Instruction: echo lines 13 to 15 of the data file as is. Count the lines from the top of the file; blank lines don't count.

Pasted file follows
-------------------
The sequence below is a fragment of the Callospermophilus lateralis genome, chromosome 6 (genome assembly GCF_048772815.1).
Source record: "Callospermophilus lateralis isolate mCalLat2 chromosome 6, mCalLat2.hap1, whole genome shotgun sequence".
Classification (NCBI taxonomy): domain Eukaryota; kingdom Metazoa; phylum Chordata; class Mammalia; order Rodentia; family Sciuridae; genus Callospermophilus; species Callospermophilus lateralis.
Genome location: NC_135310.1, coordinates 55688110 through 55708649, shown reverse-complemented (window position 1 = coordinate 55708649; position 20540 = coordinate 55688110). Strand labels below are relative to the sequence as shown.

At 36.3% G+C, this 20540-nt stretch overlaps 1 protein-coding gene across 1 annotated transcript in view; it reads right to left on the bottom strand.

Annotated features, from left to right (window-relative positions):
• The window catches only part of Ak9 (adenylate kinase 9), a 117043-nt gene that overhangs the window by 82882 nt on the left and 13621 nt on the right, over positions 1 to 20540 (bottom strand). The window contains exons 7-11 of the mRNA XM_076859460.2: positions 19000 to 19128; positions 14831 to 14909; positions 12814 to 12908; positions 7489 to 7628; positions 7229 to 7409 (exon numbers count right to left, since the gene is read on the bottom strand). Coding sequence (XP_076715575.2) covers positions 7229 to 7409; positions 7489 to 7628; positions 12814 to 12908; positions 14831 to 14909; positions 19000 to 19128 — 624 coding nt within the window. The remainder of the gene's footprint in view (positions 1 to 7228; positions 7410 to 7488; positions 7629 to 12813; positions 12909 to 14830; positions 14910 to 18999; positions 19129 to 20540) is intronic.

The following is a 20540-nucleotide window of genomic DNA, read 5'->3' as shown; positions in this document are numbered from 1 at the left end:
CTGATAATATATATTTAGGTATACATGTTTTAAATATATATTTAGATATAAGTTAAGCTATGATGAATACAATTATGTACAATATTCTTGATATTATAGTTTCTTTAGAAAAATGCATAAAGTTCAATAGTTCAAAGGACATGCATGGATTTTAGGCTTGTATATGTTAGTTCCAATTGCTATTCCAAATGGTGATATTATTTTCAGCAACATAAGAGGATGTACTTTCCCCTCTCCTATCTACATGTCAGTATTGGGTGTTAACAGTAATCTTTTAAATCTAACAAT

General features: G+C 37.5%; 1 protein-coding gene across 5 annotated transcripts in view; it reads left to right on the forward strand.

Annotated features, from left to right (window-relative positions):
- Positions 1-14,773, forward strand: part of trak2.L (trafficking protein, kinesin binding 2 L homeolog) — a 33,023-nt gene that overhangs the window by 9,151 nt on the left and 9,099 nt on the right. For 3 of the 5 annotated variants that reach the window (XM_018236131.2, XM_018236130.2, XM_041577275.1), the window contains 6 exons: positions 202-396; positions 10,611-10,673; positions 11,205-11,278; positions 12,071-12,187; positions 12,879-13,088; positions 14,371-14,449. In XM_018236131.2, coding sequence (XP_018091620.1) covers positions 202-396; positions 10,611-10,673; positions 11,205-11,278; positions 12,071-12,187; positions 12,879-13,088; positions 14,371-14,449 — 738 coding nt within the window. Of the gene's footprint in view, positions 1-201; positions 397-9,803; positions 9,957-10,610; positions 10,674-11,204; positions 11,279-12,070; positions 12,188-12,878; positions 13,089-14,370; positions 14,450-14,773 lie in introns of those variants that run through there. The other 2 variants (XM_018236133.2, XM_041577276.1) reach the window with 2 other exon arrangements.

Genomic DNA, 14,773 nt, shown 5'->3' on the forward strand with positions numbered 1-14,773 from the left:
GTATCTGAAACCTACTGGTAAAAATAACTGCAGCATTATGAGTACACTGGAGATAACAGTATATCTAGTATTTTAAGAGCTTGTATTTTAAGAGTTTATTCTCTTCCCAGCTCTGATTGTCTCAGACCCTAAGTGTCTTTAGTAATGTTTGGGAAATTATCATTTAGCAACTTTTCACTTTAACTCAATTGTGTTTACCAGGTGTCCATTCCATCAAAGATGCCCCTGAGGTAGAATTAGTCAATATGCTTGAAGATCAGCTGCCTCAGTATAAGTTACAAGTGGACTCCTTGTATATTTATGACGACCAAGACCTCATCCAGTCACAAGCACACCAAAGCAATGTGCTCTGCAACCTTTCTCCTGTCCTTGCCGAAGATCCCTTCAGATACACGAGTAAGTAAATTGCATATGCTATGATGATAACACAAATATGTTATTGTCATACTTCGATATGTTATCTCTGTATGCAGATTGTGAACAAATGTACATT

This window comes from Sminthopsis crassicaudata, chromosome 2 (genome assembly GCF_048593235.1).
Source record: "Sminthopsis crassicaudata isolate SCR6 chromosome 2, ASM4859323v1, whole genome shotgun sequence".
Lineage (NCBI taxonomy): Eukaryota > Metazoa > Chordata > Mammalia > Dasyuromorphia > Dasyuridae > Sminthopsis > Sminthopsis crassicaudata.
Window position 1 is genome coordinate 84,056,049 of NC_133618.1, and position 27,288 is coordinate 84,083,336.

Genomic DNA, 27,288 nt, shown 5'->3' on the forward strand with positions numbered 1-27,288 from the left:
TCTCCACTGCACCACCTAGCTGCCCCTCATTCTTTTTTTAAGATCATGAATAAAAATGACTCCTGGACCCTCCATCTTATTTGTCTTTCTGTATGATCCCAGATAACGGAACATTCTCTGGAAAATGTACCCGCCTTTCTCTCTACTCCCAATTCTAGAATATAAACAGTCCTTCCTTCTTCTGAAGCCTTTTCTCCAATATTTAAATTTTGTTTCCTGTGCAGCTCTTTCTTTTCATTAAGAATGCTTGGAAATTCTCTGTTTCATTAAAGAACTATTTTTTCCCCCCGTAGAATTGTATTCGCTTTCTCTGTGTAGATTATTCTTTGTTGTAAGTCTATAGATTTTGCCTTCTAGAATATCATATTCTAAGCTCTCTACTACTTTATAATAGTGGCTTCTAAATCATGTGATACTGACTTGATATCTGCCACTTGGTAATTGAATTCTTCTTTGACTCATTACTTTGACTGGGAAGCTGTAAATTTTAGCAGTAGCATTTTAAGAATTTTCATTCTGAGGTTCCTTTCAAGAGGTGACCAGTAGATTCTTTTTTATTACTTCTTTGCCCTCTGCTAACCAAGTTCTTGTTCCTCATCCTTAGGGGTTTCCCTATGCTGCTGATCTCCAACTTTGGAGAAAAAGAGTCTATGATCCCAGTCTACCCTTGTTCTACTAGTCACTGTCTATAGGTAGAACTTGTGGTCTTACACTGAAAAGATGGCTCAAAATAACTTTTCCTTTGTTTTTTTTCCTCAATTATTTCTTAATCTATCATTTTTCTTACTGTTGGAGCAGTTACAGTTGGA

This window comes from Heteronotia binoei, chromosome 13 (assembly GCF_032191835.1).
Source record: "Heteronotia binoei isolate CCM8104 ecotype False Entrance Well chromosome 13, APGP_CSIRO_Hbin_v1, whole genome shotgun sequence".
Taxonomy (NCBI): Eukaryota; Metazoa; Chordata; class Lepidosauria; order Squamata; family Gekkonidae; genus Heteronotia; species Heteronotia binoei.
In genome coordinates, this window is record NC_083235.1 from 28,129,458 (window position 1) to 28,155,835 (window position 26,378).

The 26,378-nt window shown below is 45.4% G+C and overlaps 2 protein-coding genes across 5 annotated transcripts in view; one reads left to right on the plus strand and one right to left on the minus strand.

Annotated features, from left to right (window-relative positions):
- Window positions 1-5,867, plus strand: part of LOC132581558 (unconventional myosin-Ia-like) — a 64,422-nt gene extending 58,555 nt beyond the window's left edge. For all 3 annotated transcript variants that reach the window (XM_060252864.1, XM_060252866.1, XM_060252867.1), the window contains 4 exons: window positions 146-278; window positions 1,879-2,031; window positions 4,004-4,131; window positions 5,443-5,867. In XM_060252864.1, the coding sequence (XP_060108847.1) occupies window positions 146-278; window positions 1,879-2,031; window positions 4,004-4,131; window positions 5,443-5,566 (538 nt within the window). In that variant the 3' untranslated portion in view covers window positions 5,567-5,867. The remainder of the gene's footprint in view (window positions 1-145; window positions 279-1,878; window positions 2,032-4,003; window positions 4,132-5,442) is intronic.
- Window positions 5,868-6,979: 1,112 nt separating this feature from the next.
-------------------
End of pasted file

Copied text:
Genomic DNA, 14,773 nt, shown 5'->3' on the forward strand with positions numbered 1-14,773 from the left:
GTATCTGAAACCTACTGGTAAAAATAACTGCAGCATTATGAGTACACTGGAGATAACAGTATATCTAGTATTTTAAGAGCTTGTATTTTAAGAGTTTATTCTCTTCCCAGCTCTGATTGTCTCAGACCCTAAGTGTCTTTAGTAATGTTTGGGAAATTATCATTTAGCAACTTTTCACTTTAACTCAATTGTGTTTACCAGGTGTCCATTCCATCAAAGATGCCCCTGAGGTAGAATTAGTCAATATGCTTGAAGATCAGCTGCCTCAGTATAAGTTACAAGTGGACTCCTTGTATATTTATGACGACCAAGACCTCATCCAGTCACAAGCACACCAAAGCAATGTGCTCTGCAACCTTTCTCCTGTCCTTGCCGAAGATCCCTTCAGATACACGAGTAAGTAAATTGCATATGCTATGATGATAACACAAATATGTTATTGTCATACTTCGATATGTTATCTCTGTATGCAGATTGTGAACAAATGTACATT

This window comes from Sminthopsis crassicaudata, chromosome 2 (genome assembly GCF_048593235.1).